"Nouveau Monde has committed to a zero-harm approach to producing advanced battery materials for decades to come. Carbon neutrality is an important part of this commitment," said Nouveau Monde Graphite Chairman Arne Frandsen. "We know that for many of our potential global clients, being able to purchase North American produced, high-quality carbon-neutral battery anode material, is of great importance. Nouveau Monde is determined to establish itself as one of the world's largest and most important sources of anode material for lithium-ion batteries."
A feasibility study completed in 2018 detailed plans for a mine at its Matawinie project in Quebec that would produce 100,000 metric tons of graphite concentrate annually over an initial 26-year mine life, based on 59.8 million metric tons of reserves averaging 4.35% graphite.
Nouveau Monde has since expanded the measured and indicated resources used as a basis for this study by 25%, suggesting the potential to extend the mine life, increase annual production, or both.
Flake graphite produced at a facility in the nearby town of Saint-Michel-des-Saints will be trucked roughly 100 miles (165 kilometers) to its advanced material plant at Bécancour, where it will be upgraded to the coated spherical graphite that serves as the anode material in most lithium-ion batteries.
The plant will initially be built to produce 45,000 metric tons of graphite anode per year, but the site is large enough to easily accommodate a 100,000-metric-ton-per-year plant in the future.
As a forward-looking company that is supplying a vital ingredient to the lithium-ion batteries storing renewable energy and powering electric vehicles, Nouveau Monde intends to shrink the carbon dioxide footprint of all its Quebec operations to net-zero.
To accomplish this, the graphite producer will power its operations with hydroelectric and will have an all-electric fleet of mining equipment at Matawinie. When operational, the all-electric mining fleet will result in 82% less direct emissions from mining.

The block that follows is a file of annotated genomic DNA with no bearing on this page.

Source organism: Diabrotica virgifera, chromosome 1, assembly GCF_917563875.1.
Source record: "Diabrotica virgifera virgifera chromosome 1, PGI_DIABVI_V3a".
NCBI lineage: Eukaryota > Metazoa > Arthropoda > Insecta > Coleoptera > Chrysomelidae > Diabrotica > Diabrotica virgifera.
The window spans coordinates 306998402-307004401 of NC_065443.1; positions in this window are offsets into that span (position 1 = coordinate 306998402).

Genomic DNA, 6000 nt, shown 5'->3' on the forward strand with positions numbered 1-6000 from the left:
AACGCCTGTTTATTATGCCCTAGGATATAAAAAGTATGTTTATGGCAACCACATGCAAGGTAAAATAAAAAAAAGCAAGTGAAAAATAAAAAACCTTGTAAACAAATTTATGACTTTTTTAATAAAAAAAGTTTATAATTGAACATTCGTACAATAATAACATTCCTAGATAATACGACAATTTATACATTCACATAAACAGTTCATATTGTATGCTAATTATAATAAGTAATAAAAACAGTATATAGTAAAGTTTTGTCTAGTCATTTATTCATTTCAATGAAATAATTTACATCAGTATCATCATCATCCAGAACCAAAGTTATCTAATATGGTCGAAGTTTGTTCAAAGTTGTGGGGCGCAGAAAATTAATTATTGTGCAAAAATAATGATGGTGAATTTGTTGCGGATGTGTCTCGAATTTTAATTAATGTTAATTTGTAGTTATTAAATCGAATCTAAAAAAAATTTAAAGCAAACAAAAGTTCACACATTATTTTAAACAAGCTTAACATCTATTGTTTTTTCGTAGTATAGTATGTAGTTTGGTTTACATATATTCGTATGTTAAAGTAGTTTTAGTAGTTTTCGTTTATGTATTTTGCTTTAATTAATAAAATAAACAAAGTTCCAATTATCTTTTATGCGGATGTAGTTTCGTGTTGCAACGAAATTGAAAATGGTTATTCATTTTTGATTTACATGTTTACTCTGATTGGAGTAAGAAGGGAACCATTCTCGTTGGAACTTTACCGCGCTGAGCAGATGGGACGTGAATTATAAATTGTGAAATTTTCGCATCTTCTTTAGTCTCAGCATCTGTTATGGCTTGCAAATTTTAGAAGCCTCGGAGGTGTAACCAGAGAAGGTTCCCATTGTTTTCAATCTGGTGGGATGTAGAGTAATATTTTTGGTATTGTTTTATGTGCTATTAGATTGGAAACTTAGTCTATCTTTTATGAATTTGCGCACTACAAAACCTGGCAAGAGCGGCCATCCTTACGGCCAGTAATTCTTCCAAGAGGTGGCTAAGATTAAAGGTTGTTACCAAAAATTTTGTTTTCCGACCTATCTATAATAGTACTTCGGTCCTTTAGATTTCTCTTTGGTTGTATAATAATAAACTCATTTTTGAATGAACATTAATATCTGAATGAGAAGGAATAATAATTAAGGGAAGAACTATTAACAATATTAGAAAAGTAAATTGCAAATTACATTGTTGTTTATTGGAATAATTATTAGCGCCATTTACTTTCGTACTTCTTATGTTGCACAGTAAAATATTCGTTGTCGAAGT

While great strides have been made in recent years to develop all-electric underground mining equipment, not as much progress has been made on the surface mining trucks, loaders, excavators, and other equipment that will be needed at Matawinie.
To overcome this hurdle, Nouveau Monde signed a deal with Caterpillar Inc. to develop, test, and produce a fleet of all-electric Cat mining equipment for its coming graphite mine in Quebec – a landmark collaboration that will allow Nouveau Monde to achieve its lofty goals and advance technology that will provide surface mines around the globe an electric equipment option for reducing their carbon footprints.
"We are proud to be a driving force for our peers as we strive to electrify our operations to meet our carbon neutrality commitments while maintaining the productivity and efficiency standards of our mining operations," said Nouveau Monde Graphite President and CEO Eric Desaulniers. "Even more gratifying and important to our corporate mission is that our project can serve as a springboard for the future of the mining industry by collaborating with Caterpillar on these cutting-edge technologies."
As an added bonus for Nouveau Monde, each of the battery-powered Cat mining machines will need about a ton of graphite.
Desaulniers told Data Mine North that battery manufacturers interested in securing Nouveau Monde Graphite have expressed interest in supplying Caterpillar with the batteries to power its electric machinery at Matawinie and around the globe.